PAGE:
Video: Part of my contribution to the debate in the Assembly on the Parliamentary Review of Health and Social Care Interim Report

“May I first of all welcome the interim report, as it is very thorough and shows a great deal of research and consultation? It gives us a great deal of detail on the state and challenges facing the NHS and the care sector in Wales today, but we must also say that the findings aren’t ones that should surprise us too much. What we have is a picture of financial pressures, demographic pressures, mixed with poor workforce planning, underperformance and a lack of integration between health and social care. We see clearly the excellence that exists among the professional staff of the NHS and the care sector but also see the stress and pressures they face as they try and work to the greatest of their ability.
“Now, the evidence is already clear, therefore, although this is an interim report, that we cannot continue as we are. That also means that we should cease saying that the UK Government can continue with austerity policies whilst the Welsh Government continues to put pressures on local authority funding and social care and that that isn’t going to have a truly detrimental impact on the ability to provide health and care services as people would expect and would deserve.
“It’s clear from the report that health service funding needs to increase as needs increase among the population, but that we also need to invest more in social care, and we do know that the demands on the services are going to increase, although the scale of that increase will depend on how this Government responds to these various challenges—obesity, for example, and the need to encourage healthier lifestyles. There are other elements too: the quality of housing, the environment and, of course, cuts in the welfare state, when the weakest in our society are being squeezed by the cruellest policies. We know that homelessness is on the increase, that suicide is on the increase and that the use of health services is also on the increase. Therefore, the case for change is strong and a change in the way that Governments, both here and in London, look at and support the whole ecosystem surrounding health and care services and social support services.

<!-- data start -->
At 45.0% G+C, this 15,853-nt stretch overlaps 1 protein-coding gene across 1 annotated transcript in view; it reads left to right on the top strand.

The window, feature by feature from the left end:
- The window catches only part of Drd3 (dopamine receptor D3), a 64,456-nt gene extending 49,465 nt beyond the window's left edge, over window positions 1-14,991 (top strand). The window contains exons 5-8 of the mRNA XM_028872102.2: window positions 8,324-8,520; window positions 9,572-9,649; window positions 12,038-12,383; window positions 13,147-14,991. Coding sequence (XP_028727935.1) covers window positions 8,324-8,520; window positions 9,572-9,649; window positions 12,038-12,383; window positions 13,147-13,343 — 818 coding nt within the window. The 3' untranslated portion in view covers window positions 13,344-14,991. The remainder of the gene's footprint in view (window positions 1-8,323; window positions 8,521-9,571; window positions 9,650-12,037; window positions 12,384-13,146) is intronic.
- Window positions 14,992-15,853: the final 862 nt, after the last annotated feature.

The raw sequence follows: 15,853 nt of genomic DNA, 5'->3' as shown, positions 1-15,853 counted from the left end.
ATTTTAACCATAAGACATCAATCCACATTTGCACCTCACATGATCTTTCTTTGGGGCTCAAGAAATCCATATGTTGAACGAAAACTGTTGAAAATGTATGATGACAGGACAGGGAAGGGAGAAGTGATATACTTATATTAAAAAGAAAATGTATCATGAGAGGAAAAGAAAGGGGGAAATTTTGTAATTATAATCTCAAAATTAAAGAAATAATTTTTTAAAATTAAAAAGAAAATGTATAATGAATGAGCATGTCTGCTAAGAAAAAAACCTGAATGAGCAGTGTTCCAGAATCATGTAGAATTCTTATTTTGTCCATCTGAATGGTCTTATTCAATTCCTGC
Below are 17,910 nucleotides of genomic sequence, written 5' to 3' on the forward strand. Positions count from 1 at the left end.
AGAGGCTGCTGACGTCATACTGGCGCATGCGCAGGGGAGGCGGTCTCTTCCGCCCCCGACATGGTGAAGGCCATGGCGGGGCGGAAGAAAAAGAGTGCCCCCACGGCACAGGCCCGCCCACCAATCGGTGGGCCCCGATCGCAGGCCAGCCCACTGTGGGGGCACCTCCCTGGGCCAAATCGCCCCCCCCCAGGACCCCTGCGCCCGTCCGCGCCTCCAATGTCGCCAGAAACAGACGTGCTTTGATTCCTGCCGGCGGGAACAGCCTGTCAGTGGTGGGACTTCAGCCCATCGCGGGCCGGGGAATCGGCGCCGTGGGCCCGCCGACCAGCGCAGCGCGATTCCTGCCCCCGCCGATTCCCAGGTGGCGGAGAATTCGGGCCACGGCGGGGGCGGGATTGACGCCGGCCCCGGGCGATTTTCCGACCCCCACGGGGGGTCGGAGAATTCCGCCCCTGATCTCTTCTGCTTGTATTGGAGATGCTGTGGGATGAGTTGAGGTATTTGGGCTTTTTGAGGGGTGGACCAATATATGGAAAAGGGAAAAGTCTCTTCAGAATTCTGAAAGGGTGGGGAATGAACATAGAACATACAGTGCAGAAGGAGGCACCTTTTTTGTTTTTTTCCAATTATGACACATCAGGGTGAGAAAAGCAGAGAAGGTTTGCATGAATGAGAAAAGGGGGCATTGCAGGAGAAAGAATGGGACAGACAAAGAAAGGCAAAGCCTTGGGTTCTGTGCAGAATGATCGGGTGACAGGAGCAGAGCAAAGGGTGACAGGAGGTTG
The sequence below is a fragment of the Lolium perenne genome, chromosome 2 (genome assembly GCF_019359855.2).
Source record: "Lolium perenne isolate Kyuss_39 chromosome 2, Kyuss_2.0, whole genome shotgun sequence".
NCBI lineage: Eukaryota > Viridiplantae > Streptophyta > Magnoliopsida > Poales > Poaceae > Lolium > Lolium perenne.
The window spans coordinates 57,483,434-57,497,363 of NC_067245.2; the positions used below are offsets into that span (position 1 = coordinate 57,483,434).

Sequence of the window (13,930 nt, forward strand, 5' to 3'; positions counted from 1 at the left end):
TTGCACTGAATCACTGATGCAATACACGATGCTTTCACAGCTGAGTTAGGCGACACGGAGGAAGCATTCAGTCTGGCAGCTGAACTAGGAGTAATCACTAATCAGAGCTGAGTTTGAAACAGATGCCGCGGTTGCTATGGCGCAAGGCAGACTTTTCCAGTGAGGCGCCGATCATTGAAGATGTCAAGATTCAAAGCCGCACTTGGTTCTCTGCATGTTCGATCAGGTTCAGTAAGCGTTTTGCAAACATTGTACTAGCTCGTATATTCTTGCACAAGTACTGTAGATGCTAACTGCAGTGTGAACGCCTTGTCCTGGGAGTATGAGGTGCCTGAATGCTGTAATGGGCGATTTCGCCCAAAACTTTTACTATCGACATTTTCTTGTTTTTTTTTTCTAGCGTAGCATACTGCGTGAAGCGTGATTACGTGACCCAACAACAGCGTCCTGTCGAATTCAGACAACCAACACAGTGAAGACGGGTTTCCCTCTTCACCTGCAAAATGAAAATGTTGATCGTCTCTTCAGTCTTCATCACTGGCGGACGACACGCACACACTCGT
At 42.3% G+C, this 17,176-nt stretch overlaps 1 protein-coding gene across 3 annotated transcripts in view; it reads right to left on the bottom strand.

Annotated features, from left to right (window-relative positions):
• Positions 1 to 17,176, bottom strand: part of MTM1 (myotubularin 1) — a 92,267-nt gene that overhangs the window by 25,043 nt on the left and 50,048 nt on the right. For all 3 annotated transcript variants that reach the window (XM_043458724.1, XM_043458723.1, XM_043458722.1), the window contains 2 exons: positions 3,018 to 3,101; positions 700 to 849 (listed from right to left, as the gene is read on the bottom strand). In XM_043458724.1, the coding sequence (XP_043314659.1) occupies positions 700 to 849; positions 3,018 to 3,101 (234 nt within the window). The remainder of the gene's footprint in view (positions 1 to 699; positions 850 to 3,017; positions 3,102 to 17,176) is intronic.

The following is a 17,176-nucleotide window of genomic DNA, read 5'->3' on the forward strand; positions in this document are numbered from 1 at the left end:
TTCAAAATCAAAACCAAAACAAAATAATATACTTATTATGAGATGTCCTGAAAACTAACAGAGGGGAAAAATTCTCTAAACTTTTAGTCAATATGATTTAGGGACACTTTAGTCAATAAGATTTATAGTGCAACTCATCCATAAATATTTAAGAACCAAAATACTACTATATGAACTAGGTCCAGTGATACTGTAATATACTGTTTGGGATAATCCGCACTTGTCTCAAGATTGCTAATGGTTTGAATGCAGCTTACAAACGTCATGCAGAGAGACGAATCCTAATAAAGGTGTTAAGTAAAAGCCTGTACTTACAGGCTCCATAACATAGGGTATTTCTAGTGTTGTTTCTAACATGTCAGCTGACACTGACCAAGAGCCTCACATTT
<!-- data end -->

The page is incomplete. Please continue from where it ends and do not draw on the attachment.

“I could refer to some specific elements that are highlighted in this report—workforce planning, for example. Improved workforce planning is attainable if we see the Government taking the appropriate steps, such as introducing a centre for medical education in Bangor and encouraging more young people from Wales, from various backgrounds, including the more disadvantaged backgrounds, to study medicine. It does mean that those necessary steps have to be taken to increase the number of nurses that we train and to provide the support that those trainee nurses need to make this a profession that remains attractive to them.
“The report highlights the scope to use technology to provide alternative ways—better and, very often, cheaper ways—of treating patients, but that does mean having services and health and care institutions that are flexible and can respond to new developments. Some of those developments, which are emerging very quickly, will be truly revolutionary, and we in Wales cannot be left behind. So, there are significant challenges, but also significant opportunities.
“We have major challenges ahead of us, but real opportunities too, if Wales has the ambition and has the positivity to take advantage of those opportunities, rather than pretend our job is to manage a decline and moan about things that we can’t do anything about. It’s about Welsh Government, more specifically, showing that it is ready to step up to the plate. A core problem, the elephant in the room, is this: Labour in Government has always run the NHS since the people of Wales decided to devolve it nearly exactly 20 years ago. Wales cannot afford any longer to have a Government refusing to admit to the depths of some of the NHS’s and the care sector’s problems, because to do so would be to admit that they are responsible for those problems. The people of Wales need to see a real gear change in how Welsh Government runs health and social care in Wales and thinks about the delivery of health and social care in Wales. We have an interim report now highlighting some of the main challenges. We will soon have a completed review and, hopefully, a set of recommendations that can spur some real action.”